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Behind Enemy Lines
Behind Enemy Lines (Soundtrack)

Behind Enemy Lines Behind Enemy Lines Review

Directed By: John Moore
Starring: Owen Wilson, Gene Hackman, David Keith, Gabriel Macht and Shane Johnson.

A whole slew of films with a military angle are about to be unleashed upon us, though Hollywood is not trying to cash in...well, not completely. After all, it takes years to make a movie and the incident of September 11 is still only a few brief months behind us. The question is, will a film like Behind Enemy Lines be what the audience flocks to or will they avoid it in droves?

Well, apparently with enough box-office to take second place the answer is yes. Follow-up query...does it deserve the attention and should the film have been pushed up from it's previous release date to test the waters for upcoming films like Black Hawk Down?

I like Owen Wilson and was saying not to long ago that we are quickly running out of heroes in the films. From the intelligent action heroics of Harrison Ford to the Basic and easy-to-cheer antics of a Shwarzenegger where do we go next? Who are we to look to? Ben Affleck in Armageddon? No. Matt Damon in The Bourne Identity? Time will tell. But Owen Wilson seems to be the kind of guy an audience can get behind. He has a rolling, almost lazy way with dialogue that one can enjoy and relate to and in Behind Enemy Lines he busts his ass to put across every action scene.

It's the film that doesn't hold up it's end. Chris Burnett is a Navy pilot who is tired of watching and not fighting in the tense political situation of Bosnia (the film is set during what the film makers call "the day after tomorrow" giving them poetic licence to do whatever the hell they want to do it seems.). When Burnett and his pilot are shot over enemy territory during a reconnaissance mission Burnett has to avoid a ruthless secret police enforcer, a deadly tracker, and what seems to be an entire army of men whose single mission is to kill the blonde Yankee. Back on the aircraft carrier Admiral Riegart (Gene Hackman) plans several rescue missions to find them scrubbed each time due to the political nature of the war that is being fought.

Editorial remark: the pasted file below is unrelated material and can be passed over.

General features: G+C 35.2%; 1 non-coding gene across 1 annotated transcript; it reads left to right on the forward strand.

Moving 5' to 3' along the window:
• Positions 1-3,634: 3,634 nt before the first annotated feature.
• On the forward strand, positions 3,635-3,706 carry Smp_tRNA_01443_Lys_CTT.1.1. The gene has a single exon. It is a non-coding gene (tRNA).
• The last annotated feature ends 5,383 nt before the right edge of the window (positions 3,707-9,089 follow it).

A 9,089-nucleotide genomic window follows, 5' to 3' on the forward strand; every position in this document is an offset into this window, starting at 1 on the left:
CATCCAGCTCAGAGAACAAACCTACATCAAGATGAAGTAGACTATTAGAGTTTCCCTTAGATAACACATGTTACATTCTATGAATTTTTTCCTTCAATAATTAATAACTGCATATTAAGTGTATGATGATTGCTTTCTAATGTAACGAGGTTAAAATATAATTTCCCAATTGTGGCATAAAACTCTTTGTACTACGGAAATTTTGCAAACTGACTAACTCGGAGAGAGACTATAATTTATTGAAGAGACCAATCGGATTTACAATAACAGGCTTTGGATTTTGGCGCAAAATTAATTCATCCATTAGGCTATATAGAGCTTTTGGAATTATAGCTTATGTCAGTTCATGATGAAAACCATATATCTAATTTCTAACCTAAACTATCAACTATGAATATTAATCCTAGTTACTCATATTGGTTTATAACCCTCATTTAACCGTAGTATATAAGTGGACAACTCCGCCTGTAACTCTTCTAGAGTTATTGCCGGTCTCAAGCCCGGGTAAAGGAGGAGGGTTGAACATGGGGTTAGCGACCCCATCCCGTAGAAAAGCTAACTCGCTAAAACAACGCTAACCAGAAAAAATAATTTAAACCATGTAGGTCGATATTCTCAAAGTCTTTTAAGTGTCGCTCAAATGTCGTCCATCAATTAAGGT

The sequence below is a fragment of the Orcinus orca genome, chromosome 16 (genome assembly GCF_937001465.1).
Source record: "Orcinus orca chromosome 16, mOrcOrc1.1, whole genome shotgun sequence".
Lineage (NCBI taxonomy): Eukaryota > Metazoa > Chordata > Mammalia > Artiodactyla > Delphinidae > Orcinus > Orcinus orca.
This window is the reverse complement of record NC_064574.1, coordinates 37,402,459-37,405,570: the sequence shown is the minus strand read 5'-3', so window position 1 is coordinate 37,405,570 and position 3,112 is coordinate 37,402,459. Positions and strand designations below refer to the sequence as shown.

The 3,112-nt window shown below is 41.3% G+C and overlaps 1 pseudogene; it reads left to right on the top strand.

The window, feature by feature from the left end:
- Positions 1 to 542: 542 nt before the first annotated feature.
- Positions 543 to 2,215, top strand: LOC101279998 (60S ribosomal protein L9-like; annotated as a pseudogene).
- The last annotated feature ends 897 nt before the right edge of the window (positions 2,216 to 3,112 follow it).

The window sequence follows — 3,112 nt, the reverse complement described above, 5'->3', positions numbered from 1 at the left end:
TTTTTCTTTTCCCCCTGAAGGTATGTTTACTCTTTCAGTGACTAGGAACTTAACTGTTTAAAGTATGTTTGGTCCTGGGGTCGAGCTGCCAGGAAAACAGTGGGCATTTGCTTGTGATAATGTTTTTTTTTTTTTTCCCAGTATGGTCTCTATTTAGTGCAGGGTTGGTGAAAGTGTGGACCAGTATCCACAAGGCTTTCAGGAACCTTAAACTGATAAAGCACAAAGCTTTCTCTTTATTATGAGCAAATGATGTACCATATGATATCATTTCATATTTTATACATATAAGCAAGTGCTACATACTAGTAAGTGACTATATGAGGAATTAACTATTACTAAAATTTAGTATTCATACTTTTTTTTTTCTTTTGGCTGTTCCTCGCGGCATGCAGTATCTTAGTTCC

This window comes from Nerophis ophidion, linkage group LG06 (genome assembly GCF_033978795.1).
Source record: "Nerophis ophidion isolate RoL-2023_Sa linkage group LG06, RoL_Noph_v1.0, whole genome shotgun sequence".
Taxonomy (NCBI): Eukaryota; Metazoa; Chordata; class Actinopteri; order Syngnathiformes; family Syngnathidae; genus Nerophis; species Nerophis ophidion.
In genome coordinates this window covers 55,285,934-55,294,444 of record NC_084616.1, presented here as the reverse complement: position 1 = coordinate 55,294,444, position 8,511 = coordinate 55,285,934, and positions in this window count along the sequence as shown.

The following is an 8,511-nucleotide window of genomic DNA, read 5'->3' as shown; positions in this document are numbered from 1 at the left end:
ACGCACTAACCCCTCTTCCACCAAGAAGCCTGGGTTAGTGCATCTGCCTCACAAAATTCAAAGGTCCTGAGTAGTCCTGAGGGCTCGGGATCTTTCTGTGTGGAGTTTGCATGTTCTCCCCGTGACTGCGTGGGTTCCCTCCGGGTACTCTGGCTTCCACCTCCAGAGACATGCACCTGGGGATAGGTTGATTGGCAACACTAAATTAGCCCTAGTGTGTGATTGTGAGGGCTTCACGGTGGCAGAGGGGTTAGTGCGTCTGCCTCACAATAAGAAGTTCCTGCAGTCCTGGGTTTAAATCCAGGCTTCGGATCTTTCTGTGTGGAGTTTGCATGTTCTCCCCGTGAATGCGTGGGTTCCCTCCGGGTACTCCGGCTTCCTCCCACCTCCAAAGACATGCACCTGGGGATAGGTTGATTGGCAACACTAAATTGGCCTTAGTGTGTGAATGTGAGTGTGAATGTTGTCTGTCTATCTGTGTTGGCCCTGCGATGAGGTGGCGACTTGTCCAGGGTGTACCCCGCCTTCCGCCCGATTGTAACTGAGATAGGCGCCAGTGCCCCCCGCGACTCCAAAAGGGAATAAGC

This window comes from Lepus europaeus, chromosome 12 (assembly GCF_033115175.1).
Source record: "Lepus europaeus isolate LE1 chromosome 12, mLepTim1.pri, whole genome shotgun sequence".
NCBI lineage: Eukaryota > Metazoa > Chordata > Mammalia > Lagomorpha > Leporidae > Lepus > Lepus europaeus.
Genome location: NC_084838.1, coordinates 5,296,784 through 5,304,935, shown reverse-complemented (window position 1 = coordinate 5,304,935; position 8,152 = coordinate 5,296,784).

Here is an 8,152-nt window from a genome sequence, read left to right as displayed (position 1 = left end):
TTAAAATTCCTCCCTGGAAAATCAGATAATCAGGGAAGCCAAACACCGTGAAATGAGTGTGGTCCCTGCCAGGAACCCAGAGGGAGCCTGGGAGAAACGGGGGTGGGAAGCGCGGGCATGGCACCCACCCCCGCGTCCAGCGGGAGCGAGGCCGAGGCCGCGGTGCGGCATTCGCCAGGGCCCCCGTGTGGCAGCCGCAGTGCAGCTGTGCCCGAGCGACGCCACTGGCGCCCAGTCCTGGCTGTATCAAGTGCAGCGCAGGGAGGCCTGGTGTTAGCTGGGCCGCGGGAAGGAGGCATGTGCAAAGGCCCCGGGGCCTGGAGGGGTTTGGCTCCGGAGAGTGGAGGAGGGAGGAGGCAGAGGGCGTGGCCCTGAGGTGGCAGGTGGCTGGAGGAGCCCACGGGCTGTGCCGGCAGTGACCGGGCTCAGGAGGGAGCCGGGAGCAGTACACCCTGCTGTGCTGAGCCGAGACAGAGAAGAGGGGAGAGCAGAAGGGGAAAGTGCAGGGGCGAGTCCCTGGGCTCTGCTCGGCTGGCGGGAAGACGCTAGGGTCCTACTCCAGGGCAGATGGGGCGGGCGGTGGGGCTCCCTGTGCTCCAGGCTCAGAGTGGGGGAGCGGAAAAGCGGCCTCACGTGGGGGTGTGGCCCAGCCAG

One brief sentence about Hackman's performance here. He's a pro and never lets you down...end of sentence.

Early in the movie there is a solid scene that puts the entire audience on edge. Burnett and his co-pilot Stackhouse are targeted and hunted down by several SAM missiles. The twists and turns in the air of trying to lose these evil little flying tubes is quite exhilarating. But from that point on the movie is a non-stop roller coaster ride which never gets beyond the 'There he his! Get him! Chase, chase, chase...oh, he's wait, there he is! Get him! Chase, Chase, Chase...' syndrome.

As for a movie that tries to imply that war is horrific (duh) the over stylization thrown on the silver screen here is astounding. Slo-mo shots and trick music video camera work showing battles and people being blown up, etc. But to be fair, it is John Moore's first film and he is used to directing Sega commercials. Maybe it takes some time to shake that from your system.

The cruel element of the movie comes just before the end credits. A series of text goes on to tell you what these 'characters' are doing today making you wonder how much of the story is true and how come we never heard about this phenomenal turn of events. Then a little research digs up the obvious. In 1995 an American warplane pilot named Scott O'Grady was shot down over Bosnia by a missile and he parachuted to safety. After six days of keeping out of sight he was rescued by Marines. No one was injured, no one was blown up in slo-motion to a driving rock and roll beat. There were some reports that mentioned one rescue helicopter encountered sniper fire but came back undamaged. I wonder what Scott O'Grady is thinking when he sees this film.

Not a bad movie...just one that takes on some airs that are entirely unnecessary. 3 out of 5 gives it that all important passing 'C' grade.

Copyright© Written By: Rob Paul

DVD Information:

Special Features:
Commentary by Director John Moore and Editor Martin Smith
Commentary by Producers John Davis and Wick Godfrey
Behind-The-Scenes Featurette
Original "Main Title Sequence" and "End Credit Sequence" with Optional Commentary
Alternate "Tale Off" Montage with Optional Commentary
3 Extended Director's Cut Scenes

The DVD Review:
See DVD info for all the detail on available special features and check back for the review when this title is released!

Evil Ash

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